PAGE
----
With UR6 we have some new buttons in the bottom menu in the Virtual Machine view
WAP UR6 Menu
Allowing us to create checkpoints but also restoring checkpoints from Windows Azure Pack.

Creating Checkpoints

When we click the checkpoint button we get a dialog to create a new checkpoint:
Give it a name and a good description why you make the checkpoint.

Windows Azure Pack will now instruct Virtual Machine Manager (VMM) through Service Provider Foundation (SPF) to make a checkpoint of the selected Virtual Machine.
Create Checkpoint VMM

When the job is finished we can take a look in Hyper-V Manager to see the checkpoint is actually made. READ MORE »

Azure Pack – Recover from a disaster

This post is not talking about recovering from a failed data center or Azure Site recovery procedures. No, it’s just “simple” recovery when everything went down for whatever kind of reason. I mean, we are humans and we make mistakes. Even in an environment as Azure they make mistakes. Remember the Storage outage last year? This was by a human making a mistake pushing an update. Sorry… shit happens.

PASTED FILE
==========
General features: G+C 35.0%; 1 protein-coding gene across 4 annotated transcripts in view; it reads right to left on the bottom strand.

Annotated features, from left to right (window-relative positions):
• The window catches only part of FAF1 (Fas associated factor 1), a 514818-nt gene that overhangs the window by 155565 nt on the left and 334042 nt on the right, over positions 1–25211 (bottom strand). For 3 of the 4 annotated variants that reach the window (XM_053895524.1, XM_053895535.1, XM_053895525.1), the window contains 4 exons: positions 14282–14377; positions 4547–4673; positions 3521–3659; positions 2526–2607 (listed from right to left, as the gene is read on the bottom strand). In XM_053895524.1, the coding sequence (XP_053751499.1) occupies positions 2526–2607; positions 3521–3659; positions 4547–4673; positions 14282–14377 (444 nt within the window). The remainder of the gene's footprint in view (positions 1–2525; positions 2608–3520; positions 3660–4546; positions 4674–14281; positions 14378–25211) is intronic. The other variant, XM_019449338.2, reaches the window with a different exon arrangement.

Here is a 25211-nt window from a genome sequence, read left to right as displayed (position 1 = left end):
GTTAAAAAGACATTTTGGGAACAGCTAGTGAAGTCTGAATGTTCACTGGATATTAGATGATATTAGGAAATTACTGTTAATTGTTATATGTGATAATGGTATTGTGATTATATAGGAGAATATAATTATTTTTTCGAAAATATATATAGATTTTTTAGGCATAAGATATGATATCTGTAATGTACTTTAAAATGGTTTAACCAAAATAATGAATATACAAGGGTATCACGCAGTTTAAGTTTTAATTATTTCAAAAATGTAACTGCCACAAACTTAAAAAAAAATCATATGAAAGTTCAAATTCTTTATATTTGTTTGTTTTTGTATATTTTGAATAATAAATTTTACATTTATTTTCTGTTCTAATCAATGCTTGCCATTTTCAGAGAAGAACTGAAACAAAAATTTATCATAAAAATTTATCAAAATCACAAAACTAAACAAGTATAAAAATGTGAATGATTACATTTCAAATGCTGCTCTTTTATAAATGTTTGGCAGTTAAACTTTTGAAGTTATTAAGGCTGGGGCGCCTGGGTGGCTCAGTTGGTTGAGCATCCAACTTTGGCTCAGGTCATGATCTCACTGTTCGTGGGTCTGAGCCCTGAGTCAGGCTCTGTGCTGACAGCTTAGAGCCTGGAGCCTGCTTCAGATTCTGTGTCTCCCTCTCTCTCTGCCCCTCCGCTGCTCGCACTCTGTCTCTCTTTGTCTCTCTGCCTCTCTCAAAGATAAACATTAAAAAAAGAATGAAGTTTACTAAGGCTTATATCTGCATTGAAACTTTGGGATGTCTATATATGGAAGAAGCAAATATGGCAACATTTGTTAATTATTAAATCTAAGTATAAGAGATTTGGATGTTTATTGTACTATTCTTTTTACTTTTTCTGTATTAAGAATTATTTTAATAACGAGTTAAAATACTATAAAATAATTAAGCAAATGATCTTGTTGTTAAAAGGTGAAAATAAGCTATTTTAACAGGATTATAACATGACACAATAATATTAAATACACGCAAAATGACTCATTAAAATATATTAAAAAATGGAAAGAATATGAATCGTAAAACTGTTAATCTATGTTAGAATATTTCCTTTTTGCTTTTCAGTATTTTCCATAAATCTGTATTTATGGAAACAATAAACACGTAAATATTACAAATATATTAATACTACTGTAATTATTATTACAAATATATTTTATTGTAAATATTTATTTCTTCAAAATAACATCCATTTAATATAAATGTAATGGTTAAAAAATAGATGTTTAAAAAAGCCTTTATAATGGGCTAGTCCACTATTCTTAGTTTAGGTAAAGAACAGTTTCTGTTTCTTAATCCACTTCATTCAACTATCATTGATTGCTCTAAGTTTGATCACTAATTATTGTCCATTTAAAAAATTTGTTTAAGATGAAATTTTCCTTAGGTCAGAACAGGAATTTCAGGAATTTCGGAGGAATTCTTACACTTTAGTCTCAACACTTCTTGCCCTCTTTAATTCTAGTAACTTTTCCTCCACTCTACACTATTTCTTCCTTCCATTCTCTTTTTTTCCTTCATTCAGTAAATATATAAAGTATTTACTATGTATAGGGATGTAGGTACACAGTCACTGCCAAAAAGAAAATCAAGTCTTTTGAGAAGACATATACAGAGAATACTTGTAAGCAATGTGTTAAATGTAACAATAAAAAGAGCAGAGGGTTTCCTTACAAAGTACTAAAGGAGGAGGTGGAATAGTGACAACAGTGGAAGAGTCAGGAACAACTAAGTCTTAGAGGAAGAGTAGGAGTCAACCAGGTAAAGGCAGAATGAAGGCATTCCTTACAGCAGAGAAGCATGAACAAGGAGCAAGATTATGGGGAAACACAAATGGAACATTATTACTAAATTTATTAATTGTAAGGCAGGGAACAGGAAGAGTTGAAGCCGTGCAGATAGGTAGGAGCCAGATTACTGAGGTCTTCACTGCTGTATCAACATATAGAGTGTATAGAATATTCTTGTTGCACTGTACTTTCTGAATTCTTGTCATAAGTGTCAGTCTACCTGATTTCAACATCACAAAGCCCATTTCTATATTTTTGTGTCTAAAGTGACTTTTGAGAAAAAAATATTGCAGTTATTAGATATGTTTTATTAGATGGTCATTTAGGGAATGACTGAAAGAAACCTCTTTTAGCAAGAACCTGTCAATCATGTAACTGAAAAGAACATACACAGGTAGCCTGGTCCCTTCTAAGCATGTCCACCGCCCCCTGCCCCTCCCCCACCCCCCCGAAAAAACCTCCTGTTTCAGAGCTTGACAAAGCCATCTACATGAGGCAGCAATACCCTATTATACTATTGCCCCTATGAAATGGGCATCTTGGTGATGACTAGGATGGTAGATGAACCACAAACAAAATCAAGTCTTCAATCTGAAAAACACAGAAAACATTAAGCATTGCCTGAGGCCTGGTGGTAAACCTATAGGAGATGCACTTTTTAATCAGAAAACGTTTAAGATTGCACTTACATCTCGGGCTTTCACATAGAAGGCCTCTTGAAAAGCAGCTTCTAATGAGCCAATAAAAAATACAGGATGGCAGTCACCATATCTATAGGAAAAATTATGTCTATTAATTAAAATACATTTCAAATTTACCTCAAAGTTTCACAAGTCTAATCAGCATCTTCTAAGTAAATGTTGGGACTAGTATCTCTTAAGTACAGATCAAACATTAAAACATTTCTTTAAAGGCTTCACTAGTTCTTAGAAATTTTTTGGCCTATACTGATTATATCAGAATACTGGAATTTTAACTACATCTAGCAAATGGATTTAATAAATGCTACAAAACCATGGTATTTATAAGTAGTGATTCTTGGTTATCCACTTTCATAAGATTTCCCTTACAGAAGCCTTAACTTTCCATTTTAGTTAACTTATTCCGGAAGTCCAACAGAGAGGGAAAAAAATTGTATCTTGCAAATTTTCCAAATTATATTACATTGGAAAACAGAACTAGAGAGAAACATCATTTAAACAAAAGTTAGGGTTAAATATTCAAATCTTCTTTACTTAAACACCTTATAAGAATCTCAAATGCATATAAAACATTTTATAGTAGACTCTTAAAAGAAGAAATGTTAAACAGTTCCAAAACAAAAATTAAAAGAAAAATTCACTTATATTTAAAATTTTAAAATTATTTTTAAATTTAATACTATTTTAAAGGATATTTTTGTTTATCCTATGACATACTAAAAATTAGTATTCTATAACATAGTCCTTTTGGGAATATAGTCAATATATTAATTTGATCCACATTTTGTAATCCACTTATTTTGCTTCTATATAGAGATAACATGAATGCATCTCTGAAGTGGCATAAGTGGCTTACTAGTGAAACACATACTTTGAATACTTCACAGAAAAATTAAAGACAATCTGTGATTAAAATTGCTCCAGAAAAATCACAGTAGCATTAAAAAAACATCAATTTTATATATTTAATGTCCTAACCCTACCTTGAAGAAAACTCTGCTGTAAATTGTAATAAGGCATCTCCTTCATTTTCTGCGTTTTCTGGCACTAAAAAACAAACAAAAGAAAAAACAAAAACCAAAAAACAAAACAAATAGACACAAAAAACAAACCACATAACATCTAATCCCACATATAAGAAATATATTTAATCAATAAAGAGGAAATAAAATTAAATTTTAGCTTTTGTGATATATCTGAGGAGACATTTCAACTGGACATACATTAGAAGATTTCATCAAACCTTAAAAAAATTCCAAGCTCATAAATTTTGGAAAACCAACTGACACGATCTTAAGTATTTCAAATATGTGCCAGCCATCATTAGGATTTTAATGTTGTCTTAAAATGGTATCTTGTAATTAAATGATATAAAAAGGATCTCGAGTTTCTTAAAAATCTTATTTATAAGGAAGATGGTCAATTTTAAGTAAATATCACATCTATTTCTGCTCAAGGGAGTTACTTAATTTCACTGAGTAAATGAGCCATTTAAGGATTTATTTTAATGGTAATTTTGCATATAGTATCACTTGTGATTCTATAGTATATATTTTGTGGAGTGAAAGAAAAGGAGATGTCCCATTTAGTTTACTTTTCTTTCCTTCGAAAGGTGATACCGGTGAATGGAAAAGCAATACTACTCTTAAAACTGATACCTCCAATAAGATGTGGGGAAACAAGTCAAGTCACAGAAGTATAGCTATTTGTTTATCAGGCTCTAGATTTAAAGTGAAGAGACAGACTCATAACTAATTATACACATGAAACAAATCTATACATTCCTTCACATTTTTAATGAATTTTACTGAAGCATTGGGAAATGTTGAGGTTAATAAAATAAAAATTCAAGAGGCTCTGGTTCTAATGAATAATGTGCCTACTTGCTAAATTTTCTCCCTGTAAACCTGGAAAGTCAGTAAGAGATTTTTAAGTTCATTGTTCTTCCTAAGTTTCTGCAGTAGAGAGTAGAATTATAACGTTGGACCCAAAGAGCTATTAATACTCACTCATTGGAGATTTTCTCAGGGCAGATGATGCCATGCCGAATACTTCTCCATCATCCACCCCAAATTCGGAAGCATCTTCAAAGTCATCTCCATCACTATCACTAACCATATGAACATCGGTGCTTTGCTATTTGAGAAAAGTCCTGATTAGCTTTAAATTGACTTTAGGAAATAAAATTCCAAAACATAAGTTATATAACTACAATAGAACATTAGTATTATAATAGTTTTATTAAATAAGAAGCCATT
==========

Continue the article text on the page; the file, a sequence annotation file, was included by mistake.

But what if something happened and the power, storage, networking and suddenly the VM’s comes back up and you log in to Azure Pack and an error is on your screen? When we run projects at customers we build from the ground up and “assume” its running forever. In this post I want to discuss the proper way of bring an environment back up and running and what are the critical pointers you need to be aware of.

So let’s start the environment J

First we need to bring up all the domain controllers for each domain where fabric and azure pack components are running. If an ADFS instance is co-located on the domain controller and is using SQL, check after booting the SQL if the services are started correctly.

If Hyper-V servers went down start them first.